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Monday, April 1, 2013
From time to time, a child is born who is genetically destined to become an outstanding adult. Just such a child was my friend, the late Col. Robert Russ Craig.
The colonel and I met around 2002 to 2004. I was market manager of the Historic Roanoke City Market and was chatting with a vendor when he walked up and demanded a copy of the contract between Downtown Roanoke Inc. and the city of Roanoke. Any Marine can remember the starch in a full, bull colonel in the United States Marine Corps.
Unfortunately for the colonel, I was a lowly USAF Airman Second Class in the military. I paused briefly in my conversation and told him where to go. Lest you misunderstand, I told him where to find David Diaz, then the executive director of DRI.
From that came a decade of friendship and attempted education. That is to say, the colonel did his best to educate me, but his vast knowledge and experience fell on me much as a fog falls in the valley.
While I don't believe I am particularly dumb, the colonel tried his best to teach me something about economics, and I tried my best to learn but, alas, I was not genetically inclined in that field.
We remained friends until his death in 2012. I kept copies of many of his commentaries and re-read them from time to time.
The colonel had what could only be called a pet peeve. He insisted local governments should obtain maximum utility from taxpayers' money, which he found to be misunderstood by some elected officials.
One of his commentaries was published on Dec. 7, 2009 ("Make storm water fees election issue"). It is somewhat ironic that an issue begun four years ago should enjoy a rebirth in the Roanoke City Council. The issue is storm water fees.
That commentary should be compulsory reading for everyone in city government, elected and appointed.
If Roanoke rejected the concept of fees (read that as an additional property tax) four years ago, I'm sure the colonel would wonder what has happened to bring the fees up at this time.
In his commentary, he acknowledged one published the month before headlined "A $60 million problem demands attention" by Councilmen Dave Trinkle and Rupert Cutler. I suppose it is possible that Roanoke still has the problem but still doesn't have the $60 million.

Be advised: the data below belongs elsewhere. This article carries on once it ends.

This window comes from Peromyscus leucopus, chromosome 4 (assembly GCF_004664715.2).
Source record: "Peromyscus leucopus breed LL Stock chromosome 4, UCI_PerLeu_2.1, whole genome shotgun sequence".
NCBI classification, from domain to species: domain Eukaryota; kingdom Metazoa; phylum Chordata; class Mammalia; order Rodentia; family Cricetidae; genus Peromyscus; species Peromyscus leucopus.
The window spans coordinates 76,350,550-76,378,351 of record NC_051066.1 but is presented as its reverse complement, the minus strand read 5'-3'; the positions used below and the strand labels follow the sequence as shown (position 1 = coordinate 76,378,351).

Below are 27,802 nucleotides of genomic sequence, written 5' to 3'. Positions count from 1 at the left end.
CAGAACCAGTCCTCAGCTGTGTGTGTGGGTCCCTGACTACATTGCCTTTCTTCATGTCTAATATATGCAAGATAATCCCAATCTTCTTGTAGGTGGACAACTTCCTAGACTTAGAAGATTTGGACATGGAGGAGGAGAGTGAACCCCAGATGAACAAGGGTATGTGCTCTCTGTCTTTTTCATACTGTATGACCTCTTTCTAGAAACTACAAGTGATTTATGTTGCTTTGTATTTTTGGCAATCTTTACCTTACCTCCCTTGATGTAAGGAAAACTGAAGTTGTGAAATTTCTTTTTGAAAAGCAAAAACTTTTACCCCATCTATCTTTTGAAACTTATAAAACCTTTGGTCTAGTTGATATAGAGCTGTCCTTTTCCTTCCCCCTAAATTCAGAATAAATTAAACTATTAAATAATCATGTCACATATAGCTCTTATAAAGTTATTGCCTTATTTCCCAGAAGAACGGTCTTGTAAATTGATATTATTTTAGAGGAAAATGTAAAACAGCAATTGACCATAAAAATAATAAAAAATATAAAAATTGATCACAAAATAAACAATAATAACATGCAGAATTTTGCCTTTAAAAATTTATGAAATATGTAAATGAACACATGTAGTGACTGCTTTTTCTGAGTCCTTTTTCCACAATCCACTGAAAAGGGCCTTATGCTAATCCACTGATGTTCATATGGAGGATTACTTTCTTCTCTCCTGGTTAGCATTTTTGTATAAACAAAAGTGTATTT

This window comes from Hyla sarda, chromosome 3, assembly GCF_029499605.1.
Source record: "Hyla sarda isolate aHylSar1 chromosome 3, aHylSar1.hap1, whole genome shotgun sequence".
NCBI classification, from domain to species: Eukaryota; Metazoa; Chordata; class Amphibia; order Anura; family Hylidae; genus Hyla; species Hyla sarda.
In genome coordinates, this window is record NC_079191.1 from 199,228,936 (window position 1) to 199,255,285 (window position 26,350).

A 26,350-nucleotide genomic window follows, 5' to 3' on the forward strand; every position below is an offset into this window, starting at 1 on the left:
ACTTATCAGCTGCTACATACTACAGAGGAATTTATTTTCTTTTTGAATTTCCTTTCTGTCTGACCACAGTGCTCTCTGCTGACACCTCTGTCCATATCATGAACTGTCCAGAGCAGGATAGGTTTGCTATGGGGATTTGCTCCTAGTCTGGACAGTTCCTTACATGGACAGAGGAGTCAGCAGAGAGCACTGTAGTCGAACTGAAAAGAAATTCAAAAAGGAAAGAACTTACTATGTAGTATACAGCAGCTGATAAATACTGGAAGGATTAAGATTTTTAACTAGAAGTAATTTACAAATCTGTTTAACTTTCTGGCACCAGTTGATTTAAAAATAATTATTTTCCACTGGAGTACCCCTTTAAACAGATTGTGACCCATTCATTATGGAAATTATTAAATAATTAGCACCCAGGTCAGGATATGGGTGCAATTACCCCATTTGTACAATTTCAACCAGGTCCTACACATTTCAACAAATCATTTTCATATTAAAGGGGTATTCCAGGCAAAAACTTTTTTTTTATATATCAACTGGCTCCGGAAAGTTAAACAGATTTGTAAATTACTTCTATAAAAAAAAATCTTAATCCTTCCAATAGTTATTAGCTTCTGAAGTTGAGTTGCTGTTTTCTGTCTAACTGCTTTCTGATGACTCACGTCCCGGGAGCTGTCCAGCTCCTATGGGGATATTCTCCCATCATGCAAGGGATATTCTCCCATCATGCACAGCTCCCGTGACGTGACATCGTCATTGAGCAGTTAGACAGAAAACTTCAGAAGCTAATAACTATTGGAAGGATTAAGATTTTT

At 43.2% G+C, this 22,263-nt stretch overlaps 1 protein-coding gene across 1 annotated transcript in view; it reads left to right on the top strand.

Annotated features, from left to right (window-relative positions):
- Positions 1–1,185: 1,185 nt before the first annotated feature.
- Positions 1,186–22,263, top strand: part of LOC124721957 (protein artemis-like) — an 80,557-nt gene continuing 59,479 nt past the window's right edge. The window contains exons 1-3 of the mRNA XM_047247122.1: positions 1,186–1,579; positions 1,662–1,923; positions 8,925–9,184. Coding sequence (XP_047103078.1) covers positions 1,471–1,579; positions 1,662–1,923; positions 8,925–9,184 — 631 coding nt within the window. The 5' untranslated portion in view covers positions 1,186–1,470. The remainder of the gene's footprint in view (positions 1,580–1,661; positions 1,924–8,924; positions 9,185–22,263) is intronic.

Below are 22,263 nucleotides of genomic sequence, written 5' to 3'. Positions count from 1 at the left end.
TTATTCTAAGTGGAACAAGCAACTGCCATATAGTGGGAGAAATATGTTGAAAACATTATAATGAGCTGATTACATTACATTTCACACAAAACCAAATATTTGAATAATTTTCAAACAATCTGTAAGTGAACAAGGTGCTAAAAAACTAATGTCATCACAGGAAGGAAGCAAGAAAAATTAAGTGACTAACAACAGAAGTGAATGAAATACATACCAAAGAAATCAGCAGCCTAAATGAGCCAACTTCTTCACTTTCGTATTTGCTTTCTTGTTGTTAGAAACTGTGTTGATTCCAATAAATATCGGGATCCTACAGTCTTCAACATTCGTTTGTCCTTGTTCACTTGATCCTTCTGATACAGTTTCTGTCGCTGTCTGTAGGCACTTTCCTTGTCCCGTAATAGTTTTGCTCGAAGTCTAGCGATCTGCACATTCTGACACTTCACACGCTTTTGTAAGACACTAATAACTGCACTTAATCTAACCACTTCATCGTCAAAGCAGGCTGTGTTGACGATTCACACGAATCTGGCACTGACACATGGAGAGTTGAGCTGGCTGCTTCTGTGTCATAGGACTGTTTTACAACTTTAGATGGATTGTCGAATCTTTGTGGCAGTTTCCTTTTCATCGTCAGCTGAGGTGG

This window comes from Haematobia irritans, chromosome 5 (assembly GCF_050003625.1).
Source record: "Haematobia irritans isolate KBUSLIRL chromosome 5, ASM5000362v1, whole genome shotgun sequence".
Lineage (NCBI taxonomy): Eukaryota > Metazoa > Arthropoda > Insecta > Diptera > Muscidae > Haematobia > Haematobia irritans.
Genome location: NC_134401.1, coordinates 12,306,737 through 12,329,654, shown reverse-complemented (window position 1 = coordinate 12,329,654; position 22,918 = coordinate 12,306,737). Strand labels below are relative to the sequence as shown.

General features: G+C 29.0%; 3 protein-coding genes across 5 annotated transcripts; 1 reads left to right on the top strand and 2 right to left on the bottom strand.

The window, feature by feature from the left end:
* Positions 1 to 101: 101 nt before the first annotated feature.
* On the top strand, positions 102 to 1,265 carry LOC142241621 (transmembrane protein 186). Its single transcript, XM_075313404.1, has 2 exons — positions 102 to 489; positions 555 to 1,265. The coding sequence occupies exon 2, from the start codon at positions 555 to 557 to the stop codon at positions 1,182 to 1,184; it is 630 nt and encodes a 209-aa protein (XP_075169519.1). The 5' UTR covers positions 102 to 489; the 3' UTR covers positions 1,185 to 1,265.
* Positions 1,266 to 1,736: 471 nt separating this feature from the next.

Perhaps the city manager could benefit from the recommendations of the colonel.
Of course, there would be no reason to consider the validity of his advice if members of council also had served as a comptroller for several Marine Corps bases or as a comptroller for the Internal Revenue Service or had taught at several universities in undergraduate and graduate management and financial courses.
The colonel was opposed to the fee system because it sets a bad precedent (in his words). He felt that it was the city's responsibility to maintain storm drains, just as it was the city's responsibility to pave the streets.
The colonel went further by asking, what might be next? Picking up trash, or a 911 response when someone breaks into a home. He felt a fee of $3 might be modest but that fees have a way of rapidly increasing by fiat.
The colonel was my friend, and I miss him. I miss his wisdom, his wit and his great concern for the people. He wanted to become a council member and ran for election with his wife's blessing, and most of his campaign contributions coming out of his savings. He was not elected.
He used to repeat, from time to time, that he was not born and raised in Roanoke, but that he and Ginny chose to live in Roanoke. That choice, I suspect, was the basis for his continuing concern about the business of running the government of Roanoke.
I do not live in the city but in Roanoke County. I, therefore, cannot vote for members of council. The colonel passed away on April 1, 2012, and his voice and advice are regrettably silenced.
I can think of no way in which the colonel's great concern for the people can be better expressed than the headline of his Dec. 7, 2009, commentary, "Make storm water fees election issue."
Let your opinion be reflected before you cast your ballot, when you cast your ballot, and cast your ballot in every election.
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